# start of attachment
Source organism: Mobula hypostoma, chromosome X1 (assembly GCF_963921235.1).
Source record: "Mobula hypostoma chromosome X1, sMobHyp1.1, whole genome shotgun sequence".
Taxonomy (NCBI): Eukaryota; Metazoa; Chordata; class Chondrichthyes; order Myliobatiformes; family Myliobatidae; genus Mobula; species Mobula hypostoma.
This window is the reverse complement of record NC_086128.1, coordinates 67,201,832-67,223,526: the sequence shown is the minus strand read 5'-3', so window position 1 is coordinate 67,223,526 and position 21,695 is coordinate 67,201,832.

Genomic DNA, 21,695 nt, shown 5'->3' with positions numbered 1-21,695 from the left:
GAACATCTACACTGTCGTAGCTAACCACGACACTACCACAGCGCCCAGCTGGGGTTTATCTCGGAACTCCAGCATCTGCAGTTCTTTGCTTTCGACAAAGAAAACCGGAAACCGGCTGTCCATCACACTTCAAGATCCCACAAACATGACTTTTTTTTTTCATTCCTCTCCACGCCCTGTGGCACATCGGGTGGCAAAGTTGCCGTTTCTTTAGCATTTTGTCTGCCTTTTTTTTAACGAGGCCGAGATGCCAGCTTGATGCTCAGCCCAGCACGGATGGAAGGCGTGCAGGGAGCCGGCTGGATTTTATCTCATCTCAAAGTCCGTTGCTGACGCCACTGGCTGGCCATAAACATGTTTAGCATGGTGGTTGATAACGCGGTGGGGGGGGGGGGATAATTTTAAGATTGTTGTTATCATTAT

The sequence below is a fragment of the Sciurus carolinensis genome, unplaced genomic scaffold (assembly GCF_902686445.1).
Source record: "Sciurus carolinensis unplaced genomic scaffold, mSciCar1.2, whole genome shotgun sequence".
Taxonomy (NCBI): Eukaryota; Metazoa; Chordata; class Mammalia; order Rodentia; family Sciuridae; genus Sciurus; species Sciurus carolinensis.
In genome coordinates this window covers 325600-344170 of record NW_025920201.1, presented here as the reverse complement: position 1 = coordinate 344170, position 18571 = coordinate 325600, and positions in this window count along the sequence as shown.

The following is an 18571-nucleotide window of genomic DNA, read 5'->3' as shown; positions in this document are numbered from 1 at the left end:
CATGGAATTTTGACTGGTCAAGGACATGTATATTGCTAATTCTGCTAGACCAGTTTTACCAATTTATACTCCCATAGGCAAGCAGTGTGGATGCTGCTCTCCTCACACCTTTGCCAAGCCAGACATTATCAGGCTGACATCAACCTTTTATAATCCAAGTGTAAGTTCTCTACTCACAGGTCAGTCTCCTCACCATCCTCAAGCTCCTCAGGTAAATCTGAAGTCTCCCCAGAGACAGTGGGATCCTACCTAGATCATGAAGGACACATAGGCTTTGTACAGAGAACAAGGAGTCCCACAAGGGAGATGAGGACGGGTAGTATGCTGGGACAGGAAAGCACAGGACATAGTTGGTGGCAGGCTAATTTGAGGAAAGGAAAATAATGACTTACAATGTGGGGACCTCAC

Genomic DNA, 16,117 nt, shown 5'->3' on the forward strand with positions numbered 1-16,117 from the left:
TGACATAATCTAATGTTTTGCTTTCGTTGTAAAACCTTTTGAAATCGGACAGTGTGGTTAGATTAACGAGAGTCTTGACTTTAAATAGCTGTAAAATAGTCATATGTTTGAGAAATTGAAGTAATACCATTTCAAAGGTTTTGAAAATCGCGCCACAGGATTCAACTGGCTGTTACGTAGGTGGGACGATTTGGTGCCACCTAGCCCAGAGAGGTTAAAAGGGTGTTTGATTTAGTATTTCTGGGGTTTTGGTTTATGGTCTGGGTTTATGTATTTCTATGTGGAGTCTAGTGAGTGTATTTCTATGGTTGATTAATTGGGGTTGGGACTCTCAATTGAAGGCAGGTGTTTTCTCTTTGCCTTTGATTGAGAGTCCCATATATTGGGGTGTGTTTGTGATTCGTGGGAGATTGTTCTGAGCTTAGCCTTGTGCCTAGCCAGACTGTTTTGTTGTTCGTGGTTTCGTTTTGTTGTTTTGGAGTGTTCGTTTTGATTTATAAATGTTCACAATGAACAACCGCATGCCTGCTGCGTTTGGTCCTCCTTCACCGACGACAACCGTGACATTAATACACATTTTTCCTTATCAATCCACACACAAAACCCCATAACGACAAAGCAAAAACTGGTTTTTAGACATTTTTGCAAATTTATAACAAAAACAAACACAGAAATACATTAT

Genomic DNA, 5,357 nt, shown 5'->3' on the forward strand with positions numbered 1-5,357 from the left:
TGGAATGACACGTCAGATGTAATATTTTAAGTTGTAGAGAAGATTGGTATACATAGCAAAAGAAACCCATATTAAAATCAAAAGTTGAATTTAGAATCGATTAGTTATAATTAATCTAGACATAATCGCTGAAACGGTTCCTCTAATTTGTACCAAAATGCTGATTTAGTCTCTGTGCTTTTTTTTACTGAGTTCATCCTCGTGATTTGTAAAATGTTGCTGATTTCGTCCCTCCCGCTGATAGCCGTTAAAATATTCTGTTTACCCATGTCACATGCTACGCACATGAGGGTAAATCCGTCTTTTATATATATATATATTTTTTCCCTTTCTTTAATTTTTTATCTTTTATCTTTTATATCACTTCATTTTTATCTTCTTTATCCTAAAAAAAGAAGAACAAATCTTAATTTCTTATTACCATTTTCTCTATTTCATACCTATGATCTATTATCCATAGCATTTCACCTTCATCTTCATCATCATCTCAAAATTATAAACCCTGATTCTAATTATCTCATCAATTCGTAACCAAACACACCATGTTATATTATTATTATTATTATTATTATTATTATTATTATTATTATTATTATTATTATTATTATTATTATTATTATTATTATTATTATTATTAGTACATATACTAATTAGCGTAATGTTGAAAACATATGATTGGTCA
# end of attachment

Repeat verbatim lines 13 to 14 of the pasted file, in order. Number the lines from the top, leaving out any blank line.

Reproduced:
Genomic DNA, 16,117 nt, shown 5'->3' on the forward strand with positions numbered 1-16,117 from the left:
TGACATAATCTAATGTTTTGCTTTCGTTGTAAAACCTTTTGAAATCGGACAGTGTGGTTAGATTAACGAGAGTCTTGACTTTAAATAGCTGTAAAATAGTCATATGTTTGAGAAATTGAAGTAATACCATTTCAAAGGTTTTGAAAATCGCGCCACAGGATTCAACTGGCTGTTACGTAGGTGGGACGATTTGGTGCCACCTAGCCCAGAGAGGTTAAAAGGGTGTTTGATTTAGTATTTCTGGGGTTTTGGTTTATGGTCTGGGTTTATGTATTTCTATGTGGAGTCTAGTGAGTGTATTTCTATGGTTGATTAATTGGGGTTGGGACTCTCAATTGAAGGCAGGTGTTTTCTCTTTGCCTTTGATTGAGAGTCCCATATATTGGGGTGTGTTTGTGATTCGTGGGAGATTGTTCTGAGCTTAGCCTTGTGCCTAGCCAGACTGTTTTGTTGTTCGTGGTTTCGTTTTGTTGTTTTGGAGTGTTCGTTTTGATTTATAAATGTTCACAATGAACAACCGCATGCCTGCTGCGTTTGGTCCTCCTTCACCGACGACAACCGTGACATTAATACACATTTTTCCTTATCAATCCACACACAAAACCCCATAACGACAAAGCAAAAACTGGTTTTTAGACATTTTTGCAAATTTATAACAAAAACAAACACAGAAATACATTAT